Ryan Dalziel will return to his familiar TruSpeed Autosport outfit for a Pirelli World Challenge program alongside Parker Chase this year, it was announced last week.
The program, in an Audi R8 LMS GT3, is rather different to the Scot’s drive with CRP Racing last year as he takes on a coaching role with Chase.
You and TruSpeed Autosport have a lot of history. How good is it to return to the team?
“For me it goes back to 2005 when it was Pacific Coast. In 2005 to 2007 I drove for Tyler [Tadevic] under the PCM banner and then in 2013 he drafted me in for PWC which we won and then got disqualified, and then they pulled the plug on the rest of the year.
“Then I was back again and coaching Sloan Urry in 2016 under Tyler again. We’ve talked on and off for the past few years about trying to work together and we’ve done some coaching on the side but he’s just never had a program that he can offer me.”
How did the deal come about?
“The call was pretty funny because he thought I’d signed the CRP deal. He called me to see if I had any guys I’d recommend to be in the seat alongside Parker.
“I said ‘I’m a little offended that you’re not offering me the deal!’ Literally four or five hours later, the deal was done. It all happened over the course of one afternoon a couple of days before we announced it.”
How much did you know about your co-driver Parker Chase before this came together?
“I actually watched Parker last year and always kept an eye on the GTS stuff because Ian James was a friend of mine so I was watching what he was doing.
“For a young kid, he’s got a lot of potential so part of my job will be to bring him up to speed. GT3 is a big step up, not as much with the cars but the driving, so I’m looking forward to a good car, a good program and team.”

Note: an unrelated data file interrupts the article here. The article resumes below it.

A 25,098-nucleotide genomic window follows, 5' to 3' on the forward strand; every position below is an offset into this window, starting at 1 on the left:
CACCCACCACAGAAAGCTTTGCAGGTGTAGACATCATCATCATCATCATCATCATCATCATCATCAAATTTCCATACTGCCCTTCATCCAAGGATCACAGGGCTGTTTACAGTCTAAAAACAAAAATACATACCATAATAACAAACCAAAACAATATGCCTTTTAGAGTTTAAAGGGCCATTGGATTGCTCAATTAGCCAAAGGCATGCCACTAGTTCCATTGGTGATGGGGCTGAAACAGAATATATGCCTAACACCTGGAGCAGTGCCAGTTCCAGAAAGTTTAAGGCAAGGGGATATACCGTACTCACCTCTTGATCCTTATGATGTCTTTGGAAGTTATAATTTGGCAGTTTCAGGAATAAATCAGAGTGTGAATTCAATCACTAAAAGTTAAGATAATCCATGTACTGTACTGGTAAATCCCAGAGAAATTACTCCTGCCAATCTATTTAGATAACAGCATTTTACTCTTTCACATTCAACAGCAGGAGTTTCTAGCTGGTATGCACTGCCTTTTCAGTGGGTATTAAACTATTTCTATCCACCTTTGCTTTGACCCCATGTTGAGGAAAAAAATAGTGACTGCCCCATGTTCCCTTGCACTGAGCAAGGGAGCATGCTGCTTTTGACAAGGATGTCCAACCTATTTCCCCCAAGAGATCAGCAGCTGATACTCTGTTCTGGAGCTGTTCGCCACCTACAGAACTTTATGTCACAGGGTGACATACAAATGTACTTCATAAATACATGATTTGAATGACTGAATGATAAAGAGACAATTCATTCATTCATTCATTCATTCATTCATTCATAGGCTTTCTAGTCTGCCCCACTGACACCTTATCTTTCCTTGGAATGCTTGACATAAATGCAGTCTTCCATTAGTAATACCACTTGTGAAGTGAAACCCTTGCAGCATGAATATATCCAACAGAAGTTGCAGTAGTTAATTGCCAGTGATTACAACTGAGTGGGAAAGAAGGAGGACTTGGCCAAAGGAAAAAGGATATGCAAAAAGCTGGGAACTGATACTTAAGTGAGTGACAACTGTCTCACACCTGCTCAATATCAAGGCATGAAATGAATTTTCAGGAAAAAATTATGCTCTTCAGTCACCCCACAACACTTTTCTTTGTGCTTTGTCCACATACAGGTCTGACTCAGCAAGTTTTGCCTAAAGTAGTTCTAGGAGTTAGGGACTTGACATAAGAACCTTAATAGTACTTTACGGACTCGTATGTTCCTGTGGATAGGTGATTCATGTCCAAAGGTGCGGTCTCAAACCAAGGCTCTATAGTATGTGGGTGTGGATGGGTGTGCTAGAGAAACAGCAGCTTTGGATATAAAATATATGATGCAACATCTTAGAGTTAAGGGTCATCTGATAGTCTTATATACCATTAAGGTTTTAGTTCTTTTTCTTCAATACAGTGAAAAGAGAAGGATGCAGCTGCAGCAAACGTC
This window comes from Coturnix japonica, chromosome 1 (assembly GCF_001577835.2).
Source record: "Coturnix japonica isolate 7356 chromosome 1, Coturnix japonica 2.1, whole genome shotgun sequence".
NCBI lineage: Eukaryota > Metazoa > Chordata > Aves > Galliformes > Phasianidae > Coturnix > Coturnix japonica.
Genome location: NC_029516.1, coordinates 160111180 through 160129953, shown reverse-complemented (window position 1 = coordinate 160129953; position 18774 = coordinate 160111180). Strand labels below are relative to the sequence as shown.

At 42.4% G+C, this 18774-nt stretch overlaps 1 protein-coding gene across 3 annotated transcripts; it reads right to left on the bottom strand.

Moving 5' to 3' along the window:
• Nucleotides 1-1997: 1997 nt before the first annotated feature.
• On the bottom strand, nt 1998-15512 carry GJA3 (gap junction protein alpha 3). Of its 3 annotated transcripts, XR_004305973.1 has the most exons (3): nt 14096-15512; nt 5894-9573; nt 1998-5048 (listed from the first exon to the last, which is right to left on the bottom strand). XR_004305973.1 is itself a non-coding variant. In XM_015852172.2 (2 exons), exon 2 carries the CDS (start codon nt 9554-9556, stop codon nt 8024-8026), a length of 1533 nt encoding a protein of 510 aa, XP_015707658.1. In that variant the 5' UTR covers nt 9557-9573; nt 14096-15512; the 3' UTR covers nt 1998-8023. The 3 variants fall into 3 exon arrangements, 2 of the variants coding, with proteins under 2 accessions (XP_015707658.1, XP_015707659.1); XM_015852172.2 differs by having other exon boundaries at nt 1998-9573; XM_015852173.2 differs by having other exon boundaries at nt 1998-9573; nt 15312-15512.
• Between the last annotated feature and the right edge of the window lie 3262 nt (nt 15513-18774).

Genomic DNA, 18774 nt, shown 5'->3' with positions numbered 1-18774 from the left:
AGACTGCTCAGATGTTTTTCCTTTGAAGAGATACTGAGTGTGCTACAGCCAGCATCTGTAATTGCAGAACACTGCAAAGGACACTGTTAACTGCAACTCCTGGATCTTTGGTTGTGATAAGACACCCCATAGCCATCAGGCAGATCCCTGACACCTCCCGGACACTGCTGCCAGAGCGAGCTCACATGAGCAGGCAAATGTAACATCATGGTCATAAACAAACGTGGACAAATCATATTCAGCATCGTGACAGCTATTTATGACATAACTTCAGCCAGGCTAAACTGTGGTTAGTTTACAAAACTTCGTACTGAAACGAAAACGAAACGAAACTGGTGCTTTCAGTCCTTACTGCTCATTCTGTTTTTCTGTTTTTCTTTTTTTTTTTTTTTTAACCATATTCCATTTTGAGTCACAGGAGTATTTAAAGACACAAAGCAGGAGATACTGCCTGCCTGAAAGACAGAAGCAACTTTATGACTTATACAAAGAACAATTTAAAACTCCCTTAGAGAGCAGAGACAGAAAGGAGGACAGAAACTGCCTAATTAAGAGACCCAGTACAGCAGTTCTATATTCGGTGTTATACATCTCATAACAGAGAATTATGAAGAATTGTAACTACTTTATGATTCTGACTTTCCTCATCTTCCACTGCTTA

What are your thoughts on the Audi GT3 you’ll be driving?
“I’ve driven the old Audi but I’ve not driven the current generation. It will be interesting to see how that compares to the old one. I’ve driven pretty much all of them at this point!
“I’m happy to be back in a mid-engined car but sad not to be continuing with Mercedes because I think it’s a great car and we had a fairly successful year but it was time to take a side-step and I think I did that.”
By only racing on the SprintX weekends, do you expect 2018 to be easier than last year?
“To me, I’d consider it a less stressful year. Going to a race track to coach is a very different mindset to going to race, both in your preparation of being there and before you get there.
“With the way IMSA is, everything is stepped up a lot this year and we’ve got a ton of testing planned. My ideal world and a big reason why we made that decision to do the SprintX deal was because I don’t want a full-time deal.
“Especially on the Long Beach weekend, it’s hard to do the double stuff and give both teams your full attention.
“As much as everything is stepping up on the IMSA side with Tequila Patron, to me it felt like the right thing to do in almost taking a little bit of a step back but to ultimately put more into both programs.
“I feel like if I did a full-time deal, both teams are sacrificed a little bit.”